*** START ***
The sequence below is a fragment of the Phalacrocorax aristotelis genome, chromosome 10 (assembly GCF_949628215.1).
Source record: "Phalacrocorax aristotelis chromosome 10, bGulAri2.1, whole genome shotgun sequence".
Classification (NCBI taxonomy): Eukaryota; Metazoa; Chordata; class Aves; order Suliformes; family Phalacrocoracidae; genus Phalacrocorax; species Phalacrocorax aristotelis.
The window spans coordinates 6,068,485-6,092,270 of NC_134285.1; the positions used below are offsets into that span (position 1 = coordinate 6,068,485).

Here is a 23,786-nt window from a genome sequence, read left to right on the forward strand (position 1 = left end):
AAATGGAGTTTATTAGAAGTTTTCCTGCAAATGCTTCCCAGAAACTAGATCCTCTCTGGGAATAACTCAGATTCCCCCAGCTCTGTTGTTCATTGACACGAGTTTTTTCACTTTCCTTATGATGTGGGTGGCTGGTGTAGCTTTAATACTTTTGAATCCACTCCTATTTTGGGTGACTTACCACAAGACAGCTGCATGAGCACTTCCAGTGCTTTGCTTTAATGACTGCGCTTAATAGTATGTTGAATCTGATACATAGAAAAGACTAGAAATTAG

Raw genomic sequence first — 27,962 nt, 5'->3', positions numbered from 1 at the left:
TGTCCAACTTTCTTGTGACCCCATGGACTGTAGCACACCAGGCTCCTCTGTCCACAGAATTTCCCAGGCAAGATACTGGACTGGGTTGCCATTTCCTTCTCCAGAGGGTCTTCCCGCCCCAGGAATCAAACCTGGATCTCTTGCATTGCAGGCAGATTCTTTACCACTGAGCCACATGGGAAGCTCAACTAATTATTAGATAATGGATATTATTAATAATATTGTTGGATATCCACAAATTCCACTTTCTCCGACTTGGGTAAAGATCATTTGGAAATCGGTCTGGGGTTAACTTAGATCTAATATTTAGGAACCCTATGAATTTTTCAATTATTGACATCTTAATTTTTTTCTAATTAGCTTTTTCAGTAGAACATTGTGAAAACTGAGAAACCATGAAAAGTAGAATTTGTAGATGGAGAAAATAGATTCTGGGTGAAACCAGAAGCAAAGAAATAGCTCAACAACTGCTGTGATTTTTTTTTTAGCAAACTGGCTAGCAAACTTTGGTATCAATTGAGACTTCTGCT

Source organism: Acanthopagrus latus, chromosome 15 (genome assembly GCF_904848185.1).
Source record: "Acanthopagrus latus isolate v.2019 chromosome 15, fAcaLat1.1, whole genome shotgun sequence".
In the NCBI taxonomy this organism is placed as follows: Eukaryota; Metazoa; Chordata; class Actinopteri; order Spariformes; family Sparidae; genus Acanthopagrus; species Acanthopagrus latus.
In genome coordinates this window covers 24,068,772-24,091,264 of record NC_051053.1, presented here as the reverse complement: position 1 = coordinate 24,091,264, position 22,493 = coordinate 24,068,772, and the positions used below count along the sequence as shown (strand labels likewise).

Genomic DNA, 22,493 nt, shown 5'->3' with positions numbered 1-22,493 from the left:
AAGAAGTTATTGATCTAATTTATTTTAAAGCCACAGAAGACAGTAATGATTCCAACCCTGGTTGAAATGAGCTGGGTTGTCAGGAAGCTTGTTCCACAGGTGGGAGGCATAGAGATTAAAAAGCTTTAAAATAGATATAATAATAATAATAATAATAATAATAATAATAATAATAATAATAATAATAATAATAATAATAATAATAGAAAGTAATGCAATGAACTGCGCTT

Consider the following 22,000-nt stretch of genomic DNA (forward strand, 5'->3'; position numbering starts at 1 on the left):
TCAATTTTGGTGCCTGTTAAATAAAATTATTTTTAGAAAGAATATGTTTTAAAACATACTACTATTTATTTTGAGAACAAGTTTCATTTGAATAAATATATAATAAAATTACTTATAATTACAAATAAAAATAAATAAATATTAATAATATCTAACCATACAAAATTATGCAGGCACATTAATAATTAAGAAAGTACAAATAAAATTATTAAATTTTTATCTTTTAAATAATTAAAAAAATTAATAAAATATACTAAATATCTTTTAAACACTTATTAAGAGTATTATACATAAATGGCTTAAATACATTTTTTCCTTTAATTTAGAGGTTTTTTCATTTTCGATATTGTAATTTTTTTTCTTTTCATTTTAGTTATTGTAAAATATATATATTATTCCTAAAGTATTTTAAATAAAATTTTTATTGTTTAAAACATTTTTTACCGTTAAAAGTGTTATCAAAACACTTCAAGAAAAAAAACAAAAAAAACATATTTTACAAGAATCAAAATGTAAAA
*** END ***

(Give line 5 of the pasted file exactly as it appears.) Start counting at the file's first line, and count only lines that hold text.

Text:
Here is a 23,786-nt window from a genome sequence, read left to right on the forward strand (position 1 = left end):